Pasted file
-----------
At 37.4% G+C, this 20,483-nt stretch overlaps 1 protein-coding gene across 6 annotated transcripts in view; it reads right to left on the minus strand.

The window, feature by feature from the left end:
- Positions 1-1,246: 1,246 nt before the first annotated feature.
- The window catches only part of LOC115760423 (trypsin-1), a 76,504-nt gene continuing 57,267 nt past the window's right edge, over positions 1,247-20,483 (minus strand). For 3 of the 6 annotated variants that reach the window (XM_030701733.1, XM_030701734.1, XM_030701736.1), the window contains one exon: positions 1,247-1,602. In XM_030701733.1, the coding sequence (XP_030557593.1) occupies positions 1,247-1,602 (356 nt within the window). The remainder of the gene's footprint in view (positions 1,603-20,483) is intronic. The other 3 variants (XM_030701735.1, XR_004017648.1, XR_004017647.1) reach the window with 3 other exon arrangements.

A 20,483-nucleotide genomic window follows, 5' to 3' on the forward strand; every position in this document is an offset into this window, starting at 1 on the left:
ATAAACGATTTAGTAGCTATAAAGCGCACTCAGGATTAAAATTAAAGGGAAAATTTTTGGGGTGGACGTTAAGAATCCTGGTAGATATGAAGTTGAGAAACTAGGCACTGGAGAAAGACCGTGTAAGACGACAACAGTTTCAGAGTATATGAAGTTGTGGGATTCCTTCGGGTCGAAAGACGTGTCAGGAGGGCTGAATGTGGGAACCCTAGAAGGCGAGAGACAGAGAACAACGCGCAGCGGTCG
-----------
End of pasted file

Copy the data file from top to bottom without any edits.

At 37.4% G+C, this 20,483-nt stretch overlaps 1 protein-coding gene across 6 annotated transcripts in view; it reads right to left on the minus strand.

The window, feature by feature from the left end:
- Positions 1-1,246: 1,246 nt before the first annotated feature.
- The window catches only part of LOC115760423 (trypsin-1), a 76,504-nt gene continuing 57,267 nt past the window's right edge, over positions 1,247-20,483 (minus strand). For 3 of the 6 annotated variants that reach the window (XM_030701733.1, XM_030701734.1, XM_030701736.1), the window contains one exon: positions 1,247-1,602. In XM_030701733.1, the coding sequence (XP_030557593.1) occupies positions 1,247-1,602 (356 nt within the window). The remainder of the gene's footprint in view (positions 1,603-20,483) is intronic. The other 3 variants (XM_030701735.1, XR_004017648.1, XR_004017647.1) reach the window with 3 other exon arrangements.

A 20,483-nucleotide genomic window follows, 5' to 3' on the forward strand; every position in this document is an offset into this window, starting at 1 on the left:
ATAAACGATTTAGTAGCTATAAAGCGCACTCAGGATTAAAATTAAAGGGAAAATTTTTGGGGTGGACGTTAAGAATCCTGGTAGATATGAAGTTGAGAAACTAGGCACTGGAGAAAGACCGTGTAAGACGACAACAGTTTCAGAGTATATGAAGTTGTGGGATTCCTTCGGGTCGAAAGACGTGTCAGGAGGGCTGAATGTGGGAACCCTAGAAGGCGAGAGACAGAGAACAACGCGCAGCGGTCG